Niespójne podejście do aplikacji szpiegującej Covid-19

Niespójne podejście do aplikacji szpiegującej Covid-19

Residents of Ontario can now download a new app that can tell them whether they have been near someone who has tested positive for COVID-19 over the previous two weeks. While government officials say the goal is to make what is being called the COVID Alert contact notification app available across the country, they can’t state yet when it will be available outside Ontario. They also haven’t explained why only one province has agreed to adopt what was supposed to be a national app.

COVID Alert is the federal government’s latest move in the battle to prevent the spread of COVID-19 as Canada’s economy gradually reopens. Canadians can download the app to their mobile phones, which will use Bluetooth technology to exchange signals with nearby phones. If someone tests positive for COVID, their public health authority will give them a one-time key to enter into the app. The app will then send out notices to every phone that has been within two metres of the infected person’s phone for at least 15 minutes over the previous 14 days — as long as those other phones also carry the app. Those who receive a notification will receive instructions on what to do next.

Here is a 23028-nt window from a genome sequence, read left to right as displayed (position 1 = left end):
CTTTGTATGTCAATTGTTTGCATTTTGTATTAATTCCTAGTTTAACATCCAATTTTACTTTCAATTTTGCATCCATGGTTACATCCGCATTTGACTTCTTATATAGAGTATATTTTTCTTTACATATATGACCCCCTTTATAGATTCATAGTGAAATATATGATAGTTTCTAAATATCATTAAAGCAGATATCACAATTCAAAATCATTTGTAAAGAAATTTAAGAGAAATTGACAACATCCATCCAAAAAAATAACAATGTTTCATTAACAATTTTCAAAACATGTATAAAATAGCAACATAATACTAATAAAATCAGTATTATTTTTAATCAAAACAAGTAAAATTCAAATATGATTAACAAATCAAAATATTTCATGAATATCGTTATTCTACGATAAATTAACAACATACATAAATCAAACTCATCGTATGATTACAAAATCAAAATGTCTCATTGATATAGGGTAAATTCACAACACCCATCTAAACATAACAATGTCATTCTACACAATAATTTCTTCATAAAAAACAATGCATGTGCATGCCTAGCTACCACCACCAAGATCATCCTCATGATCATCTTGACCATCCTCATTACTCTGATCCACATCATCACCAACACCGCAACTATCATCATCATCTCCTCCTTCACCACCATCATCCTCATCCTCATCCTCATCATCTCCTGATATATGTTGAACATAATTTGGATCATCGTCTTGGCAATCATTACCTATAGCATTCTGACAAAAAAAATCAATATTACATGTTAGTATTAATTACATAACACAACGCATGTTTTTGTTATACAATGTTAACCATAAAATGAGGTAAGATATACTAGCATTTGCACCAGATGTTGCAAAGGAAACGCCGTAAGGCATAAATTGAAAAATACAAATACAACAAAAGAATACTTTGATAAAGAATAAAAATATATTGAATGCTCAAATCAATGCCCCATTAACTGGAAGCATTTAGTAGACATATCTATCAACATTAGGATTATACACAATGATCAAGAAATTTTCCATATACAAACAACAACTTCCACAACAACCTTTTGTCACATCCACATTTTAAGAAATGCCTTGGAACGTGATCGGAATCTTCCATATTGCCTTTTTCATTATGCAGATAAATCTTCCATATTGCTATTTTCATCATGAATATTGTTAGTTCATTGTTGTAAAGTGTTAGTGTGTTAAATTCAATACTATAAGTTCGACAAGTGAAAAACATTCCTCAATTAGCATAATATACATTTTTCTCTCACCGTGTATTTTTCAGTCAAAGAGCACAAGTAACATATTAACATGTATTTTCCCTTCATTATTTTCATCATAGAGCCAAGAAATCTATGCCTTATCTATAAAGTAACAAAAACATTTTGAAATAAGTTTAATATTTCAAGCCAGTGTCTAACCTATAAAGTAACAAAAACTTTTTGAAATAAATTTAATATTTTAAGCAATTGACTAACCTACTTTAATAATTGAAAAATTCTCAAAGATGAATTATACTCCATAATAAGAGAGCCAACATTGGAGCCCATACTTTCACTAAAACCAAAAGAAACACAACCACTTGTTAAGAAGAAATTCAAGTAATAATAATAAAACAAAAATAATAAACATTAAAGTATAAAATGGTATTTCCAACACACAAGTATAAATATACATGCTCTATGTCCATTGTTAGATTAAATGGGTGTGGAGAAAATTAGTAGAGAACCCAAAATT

Officials say that the app will become more effective as more people download it — and they stress that it’s a notification app, not a contact-tracing app. “I want to be clear — this app isn’t mandatory,” said Prime Minister Justin Trudeau, who has downloaded the app. Other provinces, such as New Brunswick, have worked to develop their own apps. Trudeau said the federal government is close to working out an agreement with the Atlantic provinces to integrate their systems with the app. The federal government is also talking with other provinces and territories but the government did not indicate when other provinces might adopt the app.

Horseshoe Falls, Niagara Falls, Ontario, Canada

While anyone across Canada can download the app, they will receive alerts only if they have been near someone who has tested positive in a province that has integrated the app with its testing system, and who has downloaded the app.  While the Android version requires users to turn on their location settings, officials maintain the app will not know a user’s location, name or address. It also won’t track exactly when the user was near someone who tested positive, or whether they are currently near someone who has tested positive. For users of Apple devices, the app works on the iOS 13.5 operating system and newer systems. That means the app might not work on some older smartphones, and some users might have to upgrade their operating systems.

Officials said the government has been working with federal Privacy Commissioner Daniel Therrien’s office to address any privacy concerns. Therrien endorsed the app on Friday, saying that he plans to download it himself. “Canadians can opt to use this technology, knowing it includes very significant privacy protections,” he wrote in a statement. Ontario Information and Privacy Commissioner Patricia Kosseim agreed, although both said their endorsements are conditioned on the app’s use being voluntary and the government continuing to monitor it.



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